Again, this makes a whole lot of sense. If you’re going to regulate data, hire people who know how to regulate data.
Waterfront Toronto’s response should drive anyone who cares about good governance, and sound digital policymaking, to despair. Basically, everything is fine! The past three years to the contrary. Waterfront Toronto has this:
In the course of the evaluation process, based on the work completed by Waterfront Toronto and its expert team, the Evaluation Committee has made clear that they feel Waterfront Toronto is properly equipped to evaluate and negotiate with a party like Sidewalk Labs. As Sheldon Levy said, “To the questions that were put to us – is Waterfront Toronto prepared for negotiations, does Waterfront Toronto fully understand the issues, and does Waterfront Toronto understand the relative importance of the issues – in my opinion, the answer to all three is yes.” This was support by all six Evaluation Committee members.
As we continue to explore the potential for a project on Quayside with Sidewalk Labs, we would welcome recommendations from the panel regarding specific additional expertise or resources that they feel would improve our ability to perform our work should we move into an implementation phase.
It’s also telling that while the Quayside Evaluation Committee Report does not raise the issue of building Waterfront Toronto’s capacity to deal with digital innovations (p. 7, section J), but rather that: “The Committee agreed that Waterfront Toronto staff demonstrated a strong awareness of the key issues and was thoughtfully assessing mitigation strategies.”
So there you go: Waterfront Toronto has this all under control.
- Here’s where we get to the … Faustian bargain may be too strong a term, but it gets us in the ballpark … if you’re a DSAP member. You’re highlighting important issues with the Quayside project. It’s a bit unclear how seriously Waterfront Toronto and Sidewalk Labs are taking you substantively, as opposed to stylistically (I mean, look at the DIA. Sidewalk Labs certainly seems to have taken on my comments about a lack of executive summaries, tables of contents and hyperlinks. The substantive issues? Not so much).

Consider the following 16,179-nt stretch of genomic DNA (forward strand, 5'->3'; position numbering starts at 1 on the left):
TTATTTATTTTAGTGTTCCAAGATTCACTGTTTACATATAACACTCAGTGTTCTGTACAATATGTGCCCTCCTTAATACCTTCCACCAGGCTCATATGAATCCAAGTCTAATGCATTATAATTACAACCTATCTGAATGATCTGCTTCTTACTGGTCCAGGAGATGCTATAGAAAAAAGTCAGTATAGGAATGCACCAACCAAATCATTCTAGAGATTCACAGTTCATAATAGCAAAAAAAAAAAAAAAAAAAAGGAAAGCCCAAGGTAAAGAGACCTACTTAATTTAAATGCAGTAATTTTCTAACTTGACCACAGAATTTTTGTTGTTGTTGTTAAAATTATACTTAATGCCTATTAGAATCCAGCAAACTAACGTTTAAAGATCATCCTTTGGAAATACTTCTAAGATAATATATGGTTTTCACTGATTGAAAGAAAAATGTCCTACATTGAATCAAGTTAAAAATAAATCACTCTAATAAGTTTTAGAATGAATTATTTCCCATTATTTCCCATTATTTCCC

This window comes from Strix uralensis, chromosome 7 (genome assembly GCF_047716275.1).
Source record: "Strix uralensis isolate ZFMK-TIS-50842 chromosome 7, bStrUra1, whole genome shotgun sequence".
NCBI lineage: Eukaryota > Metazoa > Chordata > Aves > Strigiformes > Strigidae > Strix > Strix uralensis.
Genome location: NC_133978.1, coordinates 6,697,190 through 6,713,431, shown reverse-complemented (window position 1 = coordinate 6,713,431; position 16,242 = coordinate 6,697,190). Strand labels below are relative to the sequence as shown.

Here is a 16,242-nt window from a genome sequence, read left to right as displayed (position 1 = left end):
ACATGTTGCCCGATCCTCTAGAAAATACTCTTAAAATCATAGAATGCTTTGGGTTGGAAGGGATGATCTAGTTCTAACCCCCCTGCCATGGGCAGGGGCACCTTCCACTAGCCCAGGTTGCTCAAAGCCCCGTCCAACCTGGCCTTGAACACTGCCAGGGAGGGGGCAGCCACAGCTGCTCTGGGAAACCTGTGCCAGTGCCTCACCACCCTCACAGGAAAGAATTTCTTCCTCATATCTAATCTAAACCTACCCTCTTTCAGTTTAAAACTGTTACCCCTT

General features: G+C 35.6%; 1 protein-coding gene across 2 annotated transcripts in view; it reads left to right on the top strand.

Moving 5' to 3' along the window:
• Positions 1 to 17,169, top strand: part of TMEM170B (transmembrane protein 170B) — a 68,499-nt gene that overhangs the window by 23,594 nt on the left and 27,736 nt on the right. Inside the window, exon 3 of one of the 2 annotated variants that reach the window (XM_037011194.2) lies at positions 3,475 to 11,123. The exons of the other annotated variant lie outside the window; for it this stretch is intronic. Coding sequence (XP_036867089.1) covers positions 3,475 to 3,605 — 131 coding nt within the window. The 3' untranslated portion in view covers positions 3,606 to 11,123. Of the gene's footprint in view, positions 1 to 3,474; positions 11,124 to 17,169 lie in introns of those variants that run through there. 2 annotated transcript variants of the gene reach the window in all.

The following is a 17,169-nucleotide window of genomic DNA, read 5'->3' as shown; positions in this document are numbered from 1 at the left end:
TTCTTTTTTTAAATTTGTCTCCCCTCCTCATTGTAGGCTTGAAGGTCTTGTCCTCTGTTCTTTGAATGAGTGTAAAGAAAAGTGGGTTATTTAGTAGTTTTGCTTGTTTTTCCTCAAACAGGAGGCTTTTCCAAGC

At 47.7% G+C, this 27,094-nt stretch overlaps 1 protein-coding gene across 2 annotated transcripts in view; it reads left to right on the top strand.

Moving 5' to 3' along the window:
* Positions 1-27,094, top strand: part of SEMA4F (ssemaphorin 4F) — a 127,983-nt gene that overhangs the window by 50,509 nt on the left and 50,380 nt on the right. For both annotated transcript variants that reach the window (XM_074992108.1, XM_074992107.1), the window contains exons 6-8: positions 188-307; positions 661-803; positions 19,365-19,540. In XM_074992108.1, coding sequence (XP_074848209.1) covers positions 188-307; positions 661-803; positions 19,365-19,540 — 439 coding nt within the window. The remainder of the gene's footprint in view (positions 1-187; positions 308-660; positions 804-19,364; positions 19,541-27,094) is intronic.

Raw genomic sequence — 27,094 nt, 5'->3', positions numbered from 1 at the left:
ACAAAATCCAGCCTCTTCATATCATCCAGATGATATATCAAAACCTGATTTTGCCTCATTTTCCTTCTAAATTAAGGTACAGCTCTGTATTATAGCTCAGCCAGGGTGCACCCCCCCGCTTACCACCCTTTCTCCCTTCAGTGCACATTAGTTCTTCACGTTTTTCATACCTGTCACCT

But you know that you can’t give this project the thorough analysis it deserves. And it really seems like Waterfront Toronto is using you as the digital policy review team rather than as an external check. Worse, they think they already have the resources to deal with these issues. (The Ontario Auditor General said they didn’t in 2018. How much hiring have they done since then? How have they changed their organizational structure?) Which means that they’re counting on the reports that you know are only partial to legitimize their work.
And Waterfront Toronto’s work on Quayside? Nothing in this project makes sense, from the publication of an appendix to an amended report, for which the actual amendments were not ever published, to the publication of a list of technologies that Waterfront Toronto says are great, but without providing the technical analysis behind this judgment, to the still-confused lines of accountability between Sidewalk Labs and Waterfront Toronto.
Where’s your line between being helpful and being used?